SETTING THE SCENE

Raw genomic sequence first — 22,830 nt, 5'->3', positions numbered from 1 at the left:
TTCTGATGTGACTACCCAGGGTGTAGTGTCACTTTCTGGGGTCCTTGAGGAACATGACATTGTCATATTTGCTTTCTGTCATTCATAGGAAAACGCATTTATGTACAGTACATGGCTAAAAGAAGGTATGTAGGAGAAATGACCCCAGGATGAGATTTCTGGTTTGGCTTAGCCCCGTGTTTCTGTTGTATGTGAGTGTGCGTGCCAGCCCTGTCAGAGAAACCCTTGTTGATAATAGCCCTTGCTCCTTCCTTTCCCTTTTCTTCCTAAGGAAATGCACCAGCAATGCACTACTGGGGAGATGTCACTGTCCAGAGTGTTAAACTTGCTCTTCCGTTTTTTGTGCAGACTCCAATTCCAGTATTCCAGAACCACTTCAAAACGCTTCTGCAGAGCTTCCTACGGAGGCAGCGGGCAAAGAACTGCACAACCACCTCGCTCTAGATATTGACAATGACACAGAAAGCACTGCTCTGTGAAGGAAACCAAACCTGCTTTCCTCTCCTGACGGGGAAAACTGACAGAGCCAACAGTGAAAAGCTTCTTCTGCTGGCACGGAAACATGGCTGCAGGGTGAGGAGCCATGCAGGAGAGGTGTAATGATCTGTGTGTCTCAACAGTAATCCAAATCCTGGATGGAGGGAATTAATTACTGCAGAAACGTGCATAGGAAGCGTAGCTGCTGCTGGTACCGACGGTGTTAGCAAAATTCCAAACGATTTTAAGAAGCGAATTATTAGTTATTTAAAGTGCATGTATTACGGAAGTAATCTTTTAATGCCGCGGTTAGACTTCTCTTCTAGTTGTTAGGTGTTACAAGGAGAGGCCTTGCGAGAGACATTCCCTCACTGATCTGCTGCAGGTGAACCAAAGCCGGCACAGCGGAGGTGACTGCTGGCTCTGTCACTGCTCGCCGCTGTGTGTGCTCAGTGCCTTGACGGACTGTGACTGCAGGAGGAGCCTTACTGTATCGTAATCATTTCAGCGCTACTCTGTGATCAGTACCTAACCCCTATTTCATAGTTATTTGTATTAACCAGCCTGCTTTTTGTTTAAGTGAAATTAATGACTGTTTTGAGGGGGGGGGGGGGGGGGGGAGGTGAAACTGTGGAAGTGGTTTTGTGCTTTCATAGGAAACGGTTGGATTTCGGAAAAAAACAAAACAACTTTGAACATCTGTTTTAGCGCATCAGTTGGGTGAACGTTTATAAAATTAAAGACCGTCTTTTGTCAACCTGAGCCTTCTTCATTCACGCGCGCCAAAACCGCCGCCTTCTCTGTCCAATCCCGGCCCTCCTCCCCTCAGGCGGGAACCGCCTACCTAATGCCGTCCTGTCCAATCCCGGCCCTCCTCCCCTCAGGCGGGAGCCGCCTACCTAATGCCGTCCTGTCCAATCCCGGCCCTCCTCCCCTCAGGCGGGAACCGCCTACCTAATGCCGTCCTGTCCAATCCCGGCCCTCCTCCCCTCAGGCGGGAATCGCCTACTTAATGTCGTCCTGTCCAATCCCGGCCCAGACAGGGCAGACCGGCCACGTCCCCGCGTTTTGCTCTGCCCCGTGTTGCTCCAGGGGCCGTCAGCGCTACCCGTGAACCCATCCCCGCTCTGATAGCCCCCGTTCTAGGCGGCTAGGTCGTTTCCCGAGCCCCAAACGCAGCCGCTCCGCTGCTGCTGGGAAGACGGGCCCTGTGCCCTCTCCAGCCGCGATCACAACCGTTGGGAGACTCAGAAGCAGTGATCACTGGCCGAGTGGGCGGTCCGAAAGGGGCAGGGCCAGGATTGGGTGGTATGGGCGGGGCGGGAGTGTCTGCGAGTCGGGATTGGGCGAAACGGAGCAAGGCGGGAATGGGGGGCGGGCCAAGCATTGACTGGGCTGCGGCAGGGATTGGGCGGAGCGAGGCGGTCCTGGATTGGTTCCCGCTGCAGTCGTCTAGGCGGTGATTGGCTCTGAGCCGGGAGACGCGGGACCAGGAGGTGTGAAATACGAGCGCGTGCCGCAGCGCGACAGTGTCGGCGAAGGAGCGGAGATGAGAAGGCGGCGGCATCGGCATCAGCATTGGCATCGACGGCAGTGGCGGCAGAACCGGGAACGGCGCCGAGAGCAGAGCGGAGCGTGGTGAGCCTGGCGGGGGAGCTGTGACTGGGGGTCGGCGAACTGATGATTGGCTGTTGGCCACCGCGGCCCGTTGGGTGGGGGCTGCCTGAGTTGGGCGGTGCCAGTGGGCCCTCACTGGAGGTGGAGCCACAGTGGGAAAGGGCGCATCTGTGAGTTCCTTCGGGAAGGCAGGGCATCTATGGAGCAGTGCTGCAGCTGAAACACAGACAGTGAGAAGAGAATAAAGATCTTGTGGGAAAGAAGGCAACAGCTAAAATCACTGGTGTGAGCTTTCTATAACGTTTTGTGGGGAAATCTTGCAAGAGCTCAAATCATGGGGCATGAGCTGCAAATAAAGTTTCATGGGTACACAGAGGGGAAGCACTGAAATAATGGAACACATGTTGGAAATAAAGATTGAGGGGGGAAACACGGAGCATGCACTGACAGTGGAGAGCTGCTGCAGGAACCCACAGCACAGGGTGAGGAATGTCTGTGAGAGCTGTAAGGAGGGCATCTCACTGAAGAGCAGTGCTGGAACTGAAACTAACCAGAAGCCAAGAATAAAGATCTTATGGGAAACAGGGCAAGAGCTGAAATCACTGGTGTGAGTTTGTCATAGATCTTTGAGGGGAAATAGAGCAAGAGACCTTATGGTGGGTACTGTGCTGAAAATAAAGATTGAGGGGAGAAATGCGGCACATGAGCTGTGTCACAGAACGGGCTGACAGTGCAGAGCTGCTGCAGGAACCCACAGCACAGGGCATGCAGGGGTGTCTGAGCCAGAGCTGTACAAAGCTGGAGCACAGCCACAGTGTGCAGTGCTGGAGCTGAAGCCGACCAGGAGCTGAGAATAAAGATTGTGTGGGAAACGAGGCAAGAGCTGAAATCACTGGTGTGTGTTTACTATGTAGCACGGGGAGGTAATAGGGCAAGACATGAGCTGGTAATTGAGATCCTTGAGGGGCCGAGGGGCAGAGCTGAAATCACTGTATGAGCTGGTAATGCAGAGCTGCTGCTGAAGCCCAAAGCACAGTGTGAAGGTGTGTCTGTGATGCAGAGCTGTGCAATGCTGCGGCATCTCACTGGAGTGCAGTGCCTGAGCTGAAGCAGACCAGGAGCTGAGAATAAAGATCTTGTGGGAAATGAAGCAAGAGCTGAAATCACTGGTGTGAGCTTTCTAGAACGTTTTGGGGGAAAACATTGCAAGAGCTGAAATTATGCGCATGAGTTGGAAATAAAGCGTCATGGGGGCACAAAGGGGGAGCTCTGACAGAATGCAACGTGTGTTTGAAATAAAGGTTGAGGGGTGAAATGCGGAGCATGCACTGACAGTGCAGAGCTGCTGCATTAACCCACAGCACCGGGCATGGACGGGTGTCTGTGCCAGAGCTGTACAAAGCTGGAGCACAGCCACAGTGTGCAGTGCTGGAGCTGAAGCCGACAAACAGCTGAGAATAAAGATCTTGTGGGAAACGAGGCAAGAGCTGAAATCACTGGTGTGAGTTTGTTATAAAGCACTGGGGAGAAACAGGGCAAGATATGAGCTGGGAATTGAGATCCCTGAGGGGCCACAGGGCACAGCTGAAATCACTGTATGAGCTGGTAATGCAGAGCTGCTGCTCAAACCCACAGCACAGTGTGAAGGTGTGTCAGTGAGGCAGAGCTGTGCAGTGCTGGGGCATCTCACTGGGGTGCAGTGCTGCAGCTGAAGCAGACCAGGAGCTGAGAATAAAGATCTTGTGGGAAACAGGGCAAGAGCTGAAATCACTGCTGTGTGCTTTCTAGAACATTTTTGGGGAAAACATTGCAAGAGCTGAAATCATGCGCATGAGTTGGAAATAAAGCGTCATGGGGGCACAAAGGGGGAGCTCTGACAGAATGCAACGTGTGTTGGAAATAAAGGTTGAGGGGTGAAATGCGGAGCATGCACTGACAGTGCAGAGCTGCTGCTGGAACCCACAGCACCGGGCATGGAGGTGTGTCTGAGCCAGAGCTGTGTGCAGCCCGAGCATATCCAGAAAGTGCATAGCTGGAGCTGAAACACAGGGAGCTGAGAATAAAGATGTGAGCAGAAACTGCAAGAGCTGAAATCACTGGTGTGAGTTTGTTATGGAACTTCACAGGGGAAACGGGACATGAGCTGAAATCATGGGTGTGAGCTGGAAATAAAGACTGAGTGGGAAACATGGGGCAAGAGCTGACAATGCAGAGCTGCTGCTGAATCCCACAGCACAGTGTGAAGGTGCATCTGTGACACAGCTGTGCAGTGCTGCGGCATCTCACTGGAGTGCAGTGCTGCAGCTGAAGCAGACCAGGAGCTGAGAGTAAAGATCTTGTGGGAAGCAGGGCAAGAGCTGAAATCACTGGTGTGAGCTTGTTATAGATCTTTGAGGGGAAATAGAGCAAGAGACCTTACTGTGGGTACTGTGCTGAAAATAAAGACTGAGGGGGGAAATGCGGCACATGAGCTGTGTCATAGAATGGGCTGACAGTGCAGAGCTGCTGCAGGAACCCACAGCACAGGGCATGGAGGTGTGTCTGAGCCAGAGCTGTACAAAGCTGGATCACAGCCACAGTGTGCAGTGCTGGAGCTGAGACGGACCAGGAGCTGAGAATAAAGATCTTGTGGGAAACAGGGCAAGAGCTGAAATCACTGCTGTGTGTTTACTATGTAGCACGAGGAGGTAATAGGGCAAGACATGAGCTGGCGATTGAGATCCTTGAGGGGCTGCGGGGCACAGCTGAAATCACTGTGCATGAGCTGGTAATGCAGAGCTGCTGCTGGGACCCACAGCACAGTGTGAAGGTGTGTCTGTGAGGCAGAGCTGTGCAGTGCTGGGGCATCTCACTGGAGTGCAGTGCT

The Baltic, like the much larger Mediterranean,1 of which it is in many ways northern Europe’s equivalent,2 is almost an inland sea. Access to the world’s oceans is provided only by three narrow outlets: the Sound between the most easterly and largest Danish island of Zealand (Sjælland) and the southernmost part of the west coast of what is now Sweden, only 5 km wide at its northern end; the Great Belt between Zealand and the second largest Danish island of Fyn;3 and the Little Belt between Fyn and the Danish mainland (Jutland or Jylland). The Mediterranean is divided into western and eastern basins between Sicily and Tunisia. The Baltic is similarly divided into two well-defined main areas: a larger southern basin between the Danish islands and the coasts of ‘Balticum’;4 and a smaller northern arm-the Gulf of Bothnia. These are separated from each other by an almost continuous string of islands between the Swedish capital of Stockholm and the ancient Finnish capital of Turku (Åbo),5 of which the Åland islands (now Finnish) form the central core.